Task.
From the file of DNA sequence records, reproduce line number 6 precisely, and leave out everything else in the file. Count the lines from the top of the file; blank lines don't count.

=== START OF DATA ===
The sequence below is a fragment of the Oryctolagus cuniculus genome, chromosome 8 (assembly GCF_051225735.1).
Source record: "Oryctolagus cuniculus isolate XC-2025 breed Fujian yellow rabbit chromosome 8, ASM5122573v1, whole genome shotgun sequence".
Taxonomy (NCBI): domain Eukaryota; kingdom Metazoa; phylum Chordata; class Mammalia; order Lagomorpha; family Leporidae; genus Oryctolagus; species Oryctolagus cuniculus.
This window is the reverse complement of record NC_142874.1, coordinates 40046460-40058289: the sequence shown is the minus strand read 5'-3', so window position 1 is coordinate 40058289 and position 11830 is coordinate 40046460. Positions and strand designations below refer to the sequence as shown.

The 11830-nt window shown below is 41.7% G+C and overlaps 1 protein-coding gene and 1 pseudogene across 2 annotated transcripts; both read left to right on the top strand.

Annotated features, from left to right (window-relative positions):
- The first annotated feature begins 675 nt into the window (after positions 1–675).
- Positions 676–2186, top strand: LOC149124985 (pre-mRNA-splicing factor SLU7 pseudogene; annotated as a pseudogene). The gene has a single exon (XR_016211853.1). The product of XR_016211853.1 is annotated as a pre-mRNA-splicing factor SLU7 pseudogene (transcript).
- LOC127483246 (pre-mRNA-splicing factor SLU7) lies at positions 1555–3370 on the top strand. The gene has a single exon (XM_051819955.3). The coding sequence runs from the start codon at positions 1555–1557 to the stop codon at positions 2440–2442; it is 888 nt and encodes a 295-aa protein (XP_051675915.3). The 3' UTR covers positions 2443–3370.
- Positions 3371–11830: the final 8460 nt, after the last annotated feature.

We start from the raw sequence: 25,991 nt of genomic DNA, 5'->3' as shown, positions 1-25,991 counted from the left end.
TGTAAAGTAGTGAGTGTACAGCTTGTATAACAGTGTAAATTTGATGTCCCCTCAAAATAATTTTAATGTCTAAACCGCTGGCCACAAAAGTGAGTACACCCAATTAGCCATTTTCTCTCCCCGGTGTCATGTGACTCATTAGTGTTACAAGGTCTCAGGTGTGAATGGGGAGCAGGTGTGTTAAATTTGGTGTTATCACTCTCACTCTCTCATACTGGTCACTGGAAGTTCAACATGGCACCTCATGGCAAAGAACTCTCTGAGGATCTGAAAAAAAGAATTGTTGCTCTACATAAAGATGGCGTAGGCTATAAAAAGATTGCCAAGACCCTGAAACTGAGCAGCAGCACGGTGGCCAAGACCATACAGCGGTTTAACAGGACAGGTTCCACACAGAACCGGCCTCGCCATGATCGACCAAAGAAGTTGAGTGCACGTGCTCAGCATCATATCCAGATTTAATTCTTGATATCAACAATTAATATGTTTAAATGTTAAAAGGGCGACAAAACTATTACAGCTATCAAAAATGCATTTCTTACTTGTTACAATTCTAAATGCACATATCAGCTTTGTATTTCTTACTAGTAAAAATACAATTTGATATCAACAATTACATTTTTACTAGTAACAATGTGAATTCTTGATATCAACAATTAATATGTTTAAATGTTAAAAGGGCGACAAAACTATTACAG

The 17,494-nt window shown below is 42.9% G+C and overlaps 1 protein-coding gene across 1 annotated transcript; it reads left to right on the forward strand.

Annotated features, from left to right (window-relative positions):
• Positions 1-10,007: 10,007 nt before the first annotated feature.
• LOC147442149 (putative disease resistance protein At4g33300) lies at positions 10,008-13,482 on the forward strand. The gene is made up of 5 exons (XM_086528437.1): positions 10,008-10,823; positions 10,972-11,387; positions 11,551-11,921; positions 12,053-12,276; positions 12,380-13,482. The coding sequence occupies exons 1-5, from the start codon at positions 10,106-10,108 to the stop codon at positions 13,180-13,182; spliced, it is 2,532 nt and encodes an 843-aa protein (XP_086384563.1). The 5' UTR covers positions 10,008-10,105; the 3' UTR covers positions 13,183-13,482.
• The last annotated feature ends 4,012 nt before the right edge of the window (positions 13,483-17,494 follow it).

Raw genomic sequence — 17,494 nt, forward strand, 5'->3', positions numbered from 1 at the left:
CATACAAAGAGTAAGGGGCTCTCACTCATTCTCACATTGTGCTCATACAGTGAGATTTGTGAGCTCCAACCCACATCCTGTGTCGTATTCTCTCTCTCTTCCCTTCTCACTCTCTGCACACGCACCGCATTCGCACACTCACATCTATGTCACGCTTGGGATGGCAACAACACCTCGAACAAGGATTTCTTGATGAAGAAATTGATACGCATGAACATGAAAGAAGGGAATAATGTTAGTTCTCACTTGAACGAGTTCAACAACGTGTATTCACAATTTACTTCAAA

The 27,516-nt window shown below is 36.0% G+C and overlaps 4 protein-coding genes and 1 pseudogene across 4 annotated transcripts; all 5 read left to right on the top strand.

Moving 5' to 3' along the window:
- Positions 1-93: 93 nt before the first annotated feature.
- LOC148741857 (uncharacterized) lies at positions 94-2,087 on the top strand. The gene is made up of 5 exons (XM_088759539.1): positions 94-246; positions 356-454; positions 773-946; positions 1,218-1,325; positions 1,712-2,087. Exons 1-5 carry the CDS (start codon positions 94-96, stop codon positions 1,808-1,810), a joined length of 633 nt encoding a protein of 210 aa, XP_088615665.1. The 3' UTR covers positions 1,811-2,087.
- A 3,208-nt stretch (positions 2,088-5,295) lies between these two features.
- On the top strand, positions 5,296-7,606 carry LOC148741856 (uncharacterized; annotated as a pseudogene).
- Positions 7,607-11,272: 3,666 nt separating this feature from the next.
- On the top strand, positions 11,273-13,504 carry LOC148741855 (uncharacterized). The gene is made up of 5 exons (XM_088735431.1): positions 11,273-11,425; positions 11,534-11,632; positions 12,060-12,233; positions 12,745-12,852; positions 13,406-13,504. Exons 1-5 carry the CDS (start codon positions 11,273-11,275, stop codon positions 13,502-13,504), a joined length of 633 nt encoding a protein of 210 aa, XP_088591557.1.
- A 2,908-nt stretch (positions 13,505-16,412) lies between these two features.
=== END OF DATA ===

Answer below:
Annotated features, from left to right (window-relative positions):